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This article was published on October 25, 2021

Algorithms can’t replace Lewis Hamilton, even if they’re faster drivers

Autonomous racing lacks the human drama of IndyCar and F1

Algorithms can’t replace Lewis Hamilton, even if they’re faster drivers

While Lewis Hamilton and Max Verstappen were racing for the Formula 1 title over the weekend, self-driving cars were fighting for the inaugural Indy Autonomous Challenge (IAC) championship.

The Technical University of Munich (TUM) took the chequered flag at the iconic Indianapolis Motor Speedway. The team bagged a cool $1 million after hitting an average speed of 218 km/h on the fabled oval track.

The contest was an impressive showcase of self-driving engineering, but it didn’t convince me that AI will soon replace human race car drivers.

One reason for my skepticism is that the algorithms didn’t prove they could compete with IndyCar drivers.

Their top speeds were nowhere near the records set by humans, and they were set in time-trials when no other cars were on the track. Racing side-by-side against other vehicles would have been a far tougher test.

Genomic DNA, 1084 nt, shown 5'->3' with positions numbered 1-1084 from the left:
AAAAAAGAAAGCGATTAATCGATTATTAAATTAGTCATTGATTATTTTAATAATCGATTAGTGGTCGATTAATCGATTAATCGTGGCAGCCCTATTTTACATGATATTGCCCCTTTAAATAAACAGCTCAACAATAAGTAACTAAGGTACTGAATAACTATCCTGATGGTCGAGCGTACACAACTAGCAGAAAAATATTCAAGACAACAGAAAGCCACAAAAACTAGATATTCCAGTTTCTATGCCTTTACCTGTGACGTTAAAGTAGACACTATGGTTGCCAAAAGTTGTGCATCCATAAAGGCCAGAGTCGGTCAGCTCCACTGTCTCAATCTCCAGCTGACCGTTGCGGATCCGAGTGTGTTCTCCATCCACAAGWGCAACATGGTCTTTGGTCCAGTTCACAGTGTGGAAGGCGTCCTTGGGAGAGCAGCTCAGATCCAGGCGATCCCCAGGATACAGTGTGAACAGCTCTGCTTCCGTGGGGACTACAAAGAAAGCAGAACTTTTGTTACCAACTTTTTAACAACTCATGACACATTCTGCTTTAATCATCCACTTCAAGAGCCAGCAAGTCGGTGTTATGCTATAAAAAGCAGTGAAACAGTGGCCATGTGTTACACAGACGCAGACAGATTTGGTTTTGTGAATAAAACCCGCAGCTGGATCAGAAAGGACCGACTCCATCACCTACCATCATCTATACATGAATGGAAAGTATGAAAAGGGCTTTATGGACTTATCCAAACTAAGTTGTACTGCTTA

TUM Autonomous Motorsport from the Technische Universität München (TUM) won the $1 million grand prize
TUM Autonomous Motorsport won the $1 million grand prize. Credit: IAC

The algorithms were also prone to errors. The EuroRacing team was pipped to the title due to a coding mistake, AFP reports. Their car set the fastest lap time of the race — 223 km/h — but lost out on average speed as it had been programmed to run five laps instead of the scheduled six. The PoliMOVE team also missed a chance to win when their GPS trackers shut down on the circuit.

These technical barriers, however, could soon be overcome. Indeed, the cars were doing overtaking during practice and may have reached higher speeds if the weather had been more forgiving. A bigger challenge will be attracting viewers.

The IAC contest made for a strangely soulless spectacle. Algorithms could push racing cars to new limits, but they’ll have a harder time  capturing the public’s imagination.

In Formula 1, the heated rivalry between Hamilton and Verstappen has inflamed the passions of fans. Their polarizing personalities and unpredictable behavior have incited compelling clashes both on the track and off. A competition between computers isn’t likely to have the same emotional appeal.

A bigger benefit of autonomous racing could be marketing. If self-driving cars can compete in high-speed motor races, it could reassure the public that they’re safe enough to hit regular roads. Some of the crashes at the IAC, however, could have had the opposite effect.

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